Everyone is different and therefore there are hundreds of reasons as to why some stop.
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Old 06-30-14, 12:11 PM   #15
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if there is an overall decline, which I'm not really convinced of, it's because racing is really hard. most people suck at it.

take a look at some random racer results - many don't get past the 5's.
it's always been hard and most people have always sucked at it.

I say it's the lack of coverage. No Lance -> no sportscenter or media coverage -> fewer riders.

(if there's even a decline, which nobody has demonstrated)
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Old 06-30-14, 12:13 PM   #16
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if there is an overall decline, which I'm not really convinced of, it's because racing is really hard. most people suck at it.

take a look at some random racer results - many don't get past the 5's.

also, can you use your race results app to skim like 10,000 random USAC license #s to get the average number of podiums, average category achieved, and avg. approx points? How low is the general achievement level? Feels like 5% of racers take up 90% of podium/wins.
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Old 06-30-14, 12:13 PM   #17
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if there is an overall decline, which I'm not really convinced of
Yep, exactly. About the best proxy we have (which still isn't very good) is the number of annual licenses issued by USAC each year. And one year to the next doesn't really tell you much; you need three data points to determine a trend. This data is available, though.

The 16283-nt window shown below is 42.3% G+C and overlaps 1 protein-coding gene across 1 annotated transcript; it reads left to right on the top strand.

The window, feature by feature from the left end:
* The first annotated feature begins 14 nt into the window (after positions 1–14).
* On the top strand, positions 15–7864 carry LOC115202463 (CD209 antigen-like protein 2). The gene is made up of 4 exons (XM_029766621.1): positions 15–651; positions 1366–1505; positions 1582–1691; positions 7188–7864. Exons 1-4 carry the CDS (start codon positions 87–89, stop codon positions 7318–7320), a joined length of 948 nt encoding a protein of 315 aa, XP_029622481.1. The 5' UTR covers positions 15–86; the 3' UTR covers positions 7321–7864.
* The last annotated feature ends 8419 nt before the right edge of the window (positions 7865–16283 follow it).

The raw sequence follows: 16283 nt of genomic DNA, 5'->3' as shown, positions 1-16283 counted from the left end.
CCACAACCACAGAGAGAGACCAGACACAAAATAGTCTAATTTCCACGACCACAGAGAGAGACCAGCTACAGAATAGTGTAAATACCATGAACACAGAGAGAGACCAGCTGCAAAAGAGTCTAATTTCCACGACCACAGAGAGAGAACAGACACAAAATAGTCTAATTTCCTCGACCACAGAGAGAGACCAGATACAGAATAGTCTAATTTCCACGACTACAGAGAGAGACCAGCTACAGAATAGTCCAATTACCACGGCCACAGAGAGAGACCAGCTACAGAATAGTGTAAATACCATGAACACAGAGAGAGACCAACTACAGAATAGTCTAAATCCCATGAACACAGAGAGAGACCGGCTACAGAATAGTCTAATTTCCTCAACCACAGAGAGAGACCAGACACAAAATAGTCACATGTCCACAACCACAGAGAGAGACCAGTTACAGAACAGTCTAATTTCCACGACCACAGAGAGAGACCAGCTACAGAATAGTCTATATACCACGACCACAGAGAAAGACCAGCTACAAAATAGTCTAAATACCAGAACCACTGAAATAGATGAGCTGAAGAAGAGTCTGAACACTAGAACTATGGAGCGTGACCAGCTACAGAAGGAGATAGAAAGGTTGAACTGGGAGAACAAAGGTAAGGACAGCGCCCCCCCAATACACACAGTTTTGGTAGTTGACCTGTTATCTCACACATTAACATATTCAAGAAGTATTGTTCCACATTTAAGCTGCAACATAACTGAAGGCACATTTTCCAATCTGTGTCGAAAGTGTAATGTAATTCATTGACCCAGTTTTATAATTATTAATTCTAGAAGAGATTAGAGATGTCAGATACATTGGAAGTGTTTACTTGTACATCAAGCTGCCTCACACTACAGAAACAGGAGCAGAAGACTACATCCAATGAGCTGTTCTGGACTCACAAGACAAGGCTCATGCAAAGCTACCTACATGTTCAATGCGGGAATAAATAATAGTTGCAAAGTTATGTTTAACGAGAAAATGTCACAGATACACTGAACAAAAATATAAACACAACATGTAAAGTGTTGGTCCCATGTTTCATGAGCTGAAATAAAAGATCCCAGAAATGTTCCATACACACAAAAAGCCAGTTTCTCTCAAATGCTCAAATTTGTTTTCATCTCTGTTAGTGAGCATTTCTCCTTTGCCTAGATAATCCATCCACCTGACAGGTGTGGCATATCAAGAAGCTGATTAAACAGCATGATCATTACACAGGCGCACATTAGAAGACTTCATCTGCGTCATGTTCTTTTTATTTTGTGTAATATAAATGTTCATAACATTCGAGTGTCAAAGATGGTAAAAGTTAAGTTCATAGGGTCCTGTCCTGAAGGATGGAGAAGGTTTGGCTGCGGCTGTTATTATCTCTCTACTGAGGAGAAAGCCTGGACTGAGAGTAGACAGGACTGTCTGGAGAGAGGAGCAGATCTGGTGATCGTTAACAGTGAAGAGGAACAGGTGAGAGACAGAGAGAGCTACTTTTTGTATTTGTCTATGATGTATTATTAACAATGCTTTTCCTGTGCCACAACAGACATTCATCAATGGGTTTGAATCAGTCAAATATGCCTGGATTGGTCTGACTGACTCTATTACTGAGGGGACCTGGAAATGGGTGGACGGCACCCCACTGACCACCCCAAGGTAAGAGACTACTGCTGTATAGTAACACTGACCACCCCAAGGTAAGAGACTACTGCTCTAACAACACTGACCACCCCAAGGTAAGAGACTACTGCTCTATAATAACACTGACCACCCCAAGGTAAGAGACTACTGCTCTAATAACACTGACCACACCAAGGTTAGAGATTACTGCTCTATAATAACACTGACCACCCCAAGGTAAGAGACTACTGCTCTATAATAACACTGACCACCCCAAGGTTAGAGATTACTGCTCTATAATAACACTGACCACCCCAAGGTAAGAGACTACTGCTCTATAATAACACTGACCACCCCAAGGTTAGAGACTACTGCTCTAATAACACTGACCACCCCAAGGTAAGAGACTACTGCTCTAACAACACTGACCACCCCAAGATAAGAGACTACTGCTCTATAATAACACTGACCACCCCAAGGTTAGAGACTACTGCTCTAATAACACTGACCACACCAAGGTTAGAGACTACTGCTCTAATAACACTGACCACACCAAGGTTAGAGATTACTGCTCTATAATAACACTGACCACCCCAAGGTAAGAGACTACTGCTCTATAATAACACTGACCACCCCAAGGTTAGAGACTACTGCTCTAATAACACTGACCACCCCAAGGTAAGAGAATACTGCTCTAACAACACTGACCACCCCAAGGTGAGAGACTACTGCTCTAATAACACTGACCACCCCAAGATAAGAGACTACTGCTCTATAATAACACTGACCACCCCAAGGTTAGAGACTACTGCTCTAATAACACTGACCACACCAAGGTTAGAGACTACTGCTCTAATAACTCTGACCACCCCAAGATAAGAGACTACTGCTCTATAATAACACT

I can tell you that participation steadily increased during the time I was racing in Tennessee (2009-2013), with very noticeable increases in field sizes at most events year over year. I don't know what's happening down there this year. I think it's a little premature to be formulating theories for a decline that may not even be real. I certainly believe that participation is down in the Northeast this year, but there are any number of possible explanations for year to year fluctuations in a region where road racing is probably pretty close to its current maximum potential anyway (based on number of road cyclists in the region, exposure, interest in pro events, blah blah blah). What we know for certain at the national level is that road racing is not growing as a sport, but that's old news, really.
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Old 06-30-14, 12:26 PM   #18
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also, can you use your race results app to skim like 10,000 random USAC license #s to get the average number of podiums, average category achieved, and avg. approx points? How low is the general achievement level? Feels like 5% of racers take up 90% of podium/wins.
I could, yeah - but USAC probably wouldn't like it too much if you did it quickly.. and it if you did it slowly (to give their servers a rest), it would take forever.

I just did random sampling of taking my USAC results page (with my ID in the URL), and added 1 to the ID to see what people that registered around the time I did were doing.

Most of them had done 5-10 races then disappeared. Not scientific, but I think it's representative.
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Old 06-30-14, 12:31 PM   #19
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Cash money. NYC races sell out. Guys are less willing to travel with gas up, entry up, prize money down.
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Old 06-30-14, 01:12 PM   #20
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Road participation is down around here, no question. Overall participation (# licenses) is fine but that is because Cross, XC and BMX are doing well.